I have my battery-powered air pumps also plugged into the marine battery UPS system, so that they will not kick on until the UPS is depleted. This will minimize any salt spray that might otherwise occur. If a UPS with a lower reserve capacity (i.e., fewer marine batteries) is used, the aquarist could alternatively plug in a powerhead that might aspirate air when the tank's water level drops, and circulate air bubbles about the tank. Small powerheads are likely to have a lower power draw than a main circulation pump. Ideally, it is best not to drive tank heaters or chillers with a UPS, as comparatively, they have a very large current draw and might not even operate properly on a UPS. In most tanks, a short-term cooling is not likely to significantly affect the occupant's health, and such cooling will actually make low oxygen levels less likely as oxygen is more soluble in cool salt water. If you have to make it through a really long power outage during cold weather, the tank can be heated by floating bags or plastic bottles of hot water. The water could be heated in any number of ways (e.g., propane stove, Sterno, fireplace, etc.) that do not require electrical current.

The choice of which piece of equipment to run on a UPS will, of course, depend upon the configuration of your particular aquarium. As we have discussed earlier, low dissolved oxygen levels are most likely to be the cause of livestock loss during a power outage, so whatever piece of equipment is most likely to keep dissolved oxygen levels up is the equipment that should be kept running. In tanks with sumps and overflows, sufficient water aeration occurs as the oxygen rich water at the surface is drawn off and circulated to the rest of the tank. Also, in most tanks, as this water runs over the overflow, additional air is entrained and mixed with this water as it falls to the sump. In tanks without sumps, a HOT (hang-on-the-tank) protein skimmer might be the best piece of equipment to keep operating in case of a power outage.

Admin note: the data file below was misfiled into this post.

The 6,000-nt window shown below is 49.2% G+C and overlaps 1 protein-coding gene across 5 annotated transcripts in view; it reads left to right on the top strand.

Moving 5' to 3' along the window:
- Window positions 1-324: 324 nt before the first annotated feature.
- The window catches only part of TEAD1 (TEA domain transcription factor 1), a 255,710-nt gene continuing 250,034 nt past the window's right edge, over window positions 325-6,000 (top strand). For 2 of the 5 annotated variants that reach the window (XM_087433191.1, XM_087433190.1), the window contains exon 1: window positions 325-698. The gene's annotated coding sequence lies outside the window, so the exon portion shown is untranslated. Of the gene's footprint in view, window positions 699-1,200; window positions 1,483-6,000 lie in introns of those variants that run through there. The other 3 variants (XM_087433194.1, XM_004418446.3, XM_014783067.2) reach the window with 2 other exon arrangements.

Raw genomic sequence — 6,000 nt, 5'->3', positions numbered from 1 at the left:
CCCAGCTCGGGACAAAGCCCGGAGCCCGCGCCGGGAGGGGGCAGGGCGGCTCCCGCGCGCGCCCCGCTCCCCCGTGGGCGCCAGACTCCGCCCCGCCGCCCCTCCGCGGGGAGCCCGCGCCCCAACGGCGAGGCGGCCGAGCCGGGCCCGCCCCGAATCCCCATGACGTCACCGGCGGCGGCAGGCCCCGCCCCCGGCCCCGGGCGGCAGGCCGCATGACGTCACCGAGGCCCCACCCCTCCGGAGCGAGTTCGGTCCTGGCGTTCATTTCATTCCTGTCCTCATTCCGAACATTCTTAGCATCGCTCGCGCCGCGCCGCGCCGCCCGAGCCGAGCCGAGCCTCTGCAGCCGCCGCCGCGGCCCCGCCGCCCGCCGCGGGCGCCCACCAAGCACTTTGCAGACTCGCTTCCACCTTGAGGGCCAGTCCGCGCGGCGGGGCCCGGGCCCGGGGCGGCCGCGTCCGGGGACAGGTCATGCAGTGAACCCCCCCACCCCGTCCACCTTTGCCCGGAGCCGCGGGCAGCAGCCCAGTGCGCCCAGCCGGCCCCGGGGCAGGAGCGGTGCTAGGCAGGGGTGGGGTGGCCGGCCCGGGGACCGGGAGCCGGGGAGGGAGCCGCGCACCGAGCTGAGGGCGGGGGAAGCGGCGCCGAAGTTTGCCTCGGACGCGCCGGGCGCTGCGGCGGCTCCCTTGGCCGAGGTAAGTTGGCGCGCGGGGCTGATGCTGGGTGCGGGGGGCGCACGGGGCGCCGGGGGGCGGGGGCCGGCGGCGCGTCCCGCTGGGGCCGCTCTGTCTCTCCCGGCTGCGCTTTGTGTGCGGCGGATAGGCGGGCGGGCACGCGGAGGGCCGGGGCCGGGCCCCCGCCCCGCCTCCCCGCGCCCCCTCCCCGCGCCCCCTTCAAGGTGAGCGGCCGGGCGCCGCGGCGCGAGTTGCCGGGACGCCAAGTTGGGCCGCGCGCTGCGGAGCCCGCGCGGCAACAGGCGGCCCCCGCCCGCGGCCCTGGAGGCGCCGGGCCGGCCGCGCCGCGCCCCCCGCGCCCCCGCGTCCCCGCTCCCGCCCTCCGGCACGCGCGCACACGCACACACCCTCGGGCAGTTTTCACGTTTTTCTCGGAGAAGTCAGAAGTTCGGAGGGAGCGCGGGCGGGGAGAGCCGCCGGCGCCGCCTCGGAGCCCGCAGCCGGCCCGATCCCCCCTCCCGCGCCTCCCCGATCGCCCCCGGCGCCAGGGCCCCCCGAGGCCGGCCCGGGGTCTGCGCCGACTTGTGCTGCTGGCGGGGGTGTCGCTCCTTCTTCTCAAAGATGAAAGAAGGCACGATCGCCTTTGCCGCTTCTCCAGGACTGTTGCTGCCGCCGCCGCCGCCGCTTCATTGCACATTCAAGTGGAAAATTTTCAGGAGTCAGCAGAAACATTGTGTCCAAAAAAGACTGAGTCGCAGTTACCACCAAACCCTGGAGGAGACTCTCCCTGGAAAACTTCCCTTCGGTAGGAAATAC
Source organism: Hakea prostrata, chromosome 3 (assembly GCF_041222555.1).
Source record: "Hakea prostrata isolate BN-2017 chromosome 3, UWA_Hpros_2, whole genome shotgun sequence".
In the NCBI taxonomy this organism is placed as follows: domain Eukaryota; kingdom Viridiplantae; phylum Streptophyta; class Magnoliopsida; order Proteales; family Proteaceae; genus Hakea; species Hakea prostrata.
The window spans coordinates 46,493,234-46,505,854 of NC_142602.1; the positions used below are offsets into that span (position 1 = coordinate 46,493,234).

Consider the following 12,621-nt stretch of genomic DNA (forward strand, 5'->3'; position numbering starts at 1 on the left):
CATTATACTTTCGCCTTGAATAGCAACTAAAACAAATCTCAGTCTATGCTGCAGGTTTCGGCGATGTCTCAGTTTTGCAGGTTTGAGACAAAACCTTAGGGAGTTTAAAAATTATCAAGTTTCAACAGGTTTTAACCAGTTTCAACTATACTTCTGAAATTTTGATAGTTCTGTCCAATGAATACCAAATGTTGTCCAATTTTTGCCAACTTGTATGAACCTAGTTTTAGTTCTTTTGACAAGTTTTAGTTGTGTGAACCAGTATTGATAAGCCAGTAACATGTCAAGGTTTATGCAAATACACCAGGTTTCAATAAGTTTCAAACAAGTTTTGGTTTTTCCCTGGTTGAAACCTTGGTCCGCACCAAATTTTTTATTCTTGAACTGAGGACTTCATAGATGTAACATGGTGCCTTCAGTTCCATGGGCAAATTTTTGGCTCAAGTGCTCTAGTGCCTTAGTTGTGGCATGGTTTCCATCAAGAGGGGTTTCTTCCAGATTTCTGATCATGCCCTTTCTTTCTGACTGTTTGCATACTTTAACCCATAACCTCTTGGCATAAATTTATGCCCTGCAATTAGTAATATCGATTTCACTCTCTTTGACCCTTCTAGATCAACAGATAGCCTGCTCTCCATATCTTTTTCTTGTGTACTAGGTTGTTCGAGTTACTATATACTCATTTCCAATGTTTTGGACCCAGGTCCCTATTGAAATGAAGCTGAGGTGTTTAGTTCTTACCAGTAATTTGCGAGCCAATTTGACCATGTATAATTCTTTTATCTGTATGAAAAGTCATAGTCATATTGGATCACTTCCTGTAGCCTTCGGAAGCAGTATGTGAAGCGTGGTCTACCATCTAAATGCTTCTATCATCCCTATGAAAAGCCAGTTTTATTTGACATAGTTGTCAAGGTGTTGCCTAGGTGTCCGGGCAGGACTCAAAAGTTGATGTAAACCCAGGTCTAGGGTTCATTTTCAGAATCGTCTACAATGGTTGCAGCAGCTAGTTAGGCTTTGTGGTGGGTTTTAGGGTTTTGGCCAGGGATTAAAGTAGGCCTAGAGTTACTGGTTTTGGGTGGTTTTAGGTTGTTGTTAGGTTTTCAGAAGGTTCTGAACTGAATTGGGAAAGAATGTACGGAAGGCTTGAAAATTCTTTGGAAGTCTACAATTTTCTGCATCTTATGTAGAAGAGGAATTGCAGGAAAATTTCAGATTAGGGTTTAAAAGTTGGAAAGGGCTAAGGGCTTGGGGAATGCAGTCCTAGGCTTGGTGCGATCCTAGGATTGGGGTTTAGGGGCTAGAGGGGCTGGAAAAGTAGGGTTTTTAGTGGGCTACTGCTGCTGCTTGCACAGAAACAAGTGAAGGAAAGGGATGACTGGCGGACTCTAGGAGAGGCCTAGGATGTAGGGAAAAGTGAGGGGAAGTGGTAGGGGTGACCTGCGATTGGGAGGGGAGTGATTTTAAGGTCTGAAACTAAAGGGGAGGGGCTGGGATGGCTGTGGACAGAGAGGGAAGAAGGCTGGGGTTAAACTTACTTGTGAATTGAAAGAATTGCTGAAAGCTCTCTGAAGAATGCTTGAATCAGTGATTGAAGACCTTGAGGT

Those who have a lot to lose and who live in an area that is particularly prone to power outages, may want to consider having an automatically-activated propane or liquid fuel-powered generator wired to their most critical pieces of tank equipment. Such systems can run into the thousands of dollars to purchase and set up, but might buy considerable peace of mind for those extended vacations to Fiji.

Part II in this series shall cover temperature control and emergency notification equipment, and will describe a range of miscellaneous problems that Murphy is looking to trip you up with.

If you have any questions about this article, please visit my author forum on Reef Central.

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Safeguarding Your System from Meltdown - Stopping Murphy in His Tracks: Part I by Greg Hiller -